if you feel extra mean you can remind them they can be de-indexed if they are found to be in violation of the law and that you wouldn't mind reporting them.

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Dear Random Person from The Interwebs,

 

We are in receipt of your letter dated 8/17/2012 regarding alleged copyright infringement of your picture "cute kitten and sunset". We are in the process of reviewing your claim, and have removed the pin temporarily.

 

Regarding your bill, thank you, we appreciate a good laugh. In fact, we have decided that given the lack of artistic or technical merit of your picture "cute kitten and sunset", it is us who will be sending you a bill for hosting and bandwidth utilization. laugh.gif

 

Sometimes we just kill us.

 

Ta,

Pinterest

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Dear Random Person from The Interwebs,

 

We are in receipt of your letter dated 8/17/2012 regarding alleged copyright infringement of your picture "cute kitten and sunset". We are in the process of reviewing your claim, and have removed the pin temporarily.

 

Regarding your bill, thank you, we appreciate a good laugh. In fact, we have decided that given the lack of artistic or technical merit of your picture "cute kitten and sunset", it is us who will be sending you a bill for hosting and bandwidth utilization. laugh.gif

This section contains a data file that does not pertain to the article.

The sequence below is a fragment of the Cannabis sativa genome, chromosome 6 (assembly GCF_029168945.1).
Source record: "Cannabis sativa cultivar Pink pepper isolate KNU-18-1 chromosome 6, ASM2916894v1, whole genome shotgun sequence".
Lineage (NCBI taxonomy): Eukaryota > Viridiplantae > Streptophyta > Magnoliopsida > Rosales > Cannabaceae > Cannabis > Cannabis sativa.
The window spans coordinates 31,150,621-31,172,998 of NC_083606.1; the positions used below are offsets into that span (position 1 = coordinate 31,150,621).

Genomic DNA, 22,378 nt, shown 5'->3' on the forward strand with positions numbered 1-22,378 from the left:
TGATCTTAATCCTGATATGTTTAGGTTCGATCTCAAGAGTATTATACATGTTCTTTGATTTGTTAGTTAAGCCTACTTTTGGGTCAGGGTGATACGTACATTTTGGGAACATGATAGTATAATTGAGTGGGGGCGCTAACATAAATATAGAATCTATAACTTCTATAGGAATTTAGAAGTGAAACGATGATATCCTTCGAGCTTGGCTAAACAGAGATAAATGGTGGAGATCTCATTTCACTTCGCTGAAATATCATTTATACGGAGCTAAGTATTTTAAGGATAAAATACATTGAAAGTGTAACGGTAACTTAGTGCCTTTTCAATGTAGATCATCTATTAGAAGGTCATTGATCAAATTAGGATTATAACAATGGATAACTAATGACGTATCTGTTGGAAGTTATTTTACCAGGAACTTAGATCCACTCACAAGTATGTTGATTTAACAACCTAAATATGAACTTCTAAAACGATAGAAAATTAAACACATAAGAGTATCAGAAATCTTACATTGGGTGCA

Sometimes we just kill us.

 

Ta,

Pinterest

well exactly. i never said anything good would come of complaining.

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just noticed that some of my photos from flickr have ended up pinned on pinterest. one has been pinned for nearly a year but because the owner of the photo gets credit, but no notice, i had no idea until today. maybe this belongs in the surrealism. anyway, i also noticed that getty has a link on my photo pages on flickr offering to assist folks in licensing my photos at the following prices. how did i not know anything about any of this? how much of the licensing fees would come to me if someone did contact getty? why do the pinterest pinners not have to pay licensing or get permission? does this make me a published photographer?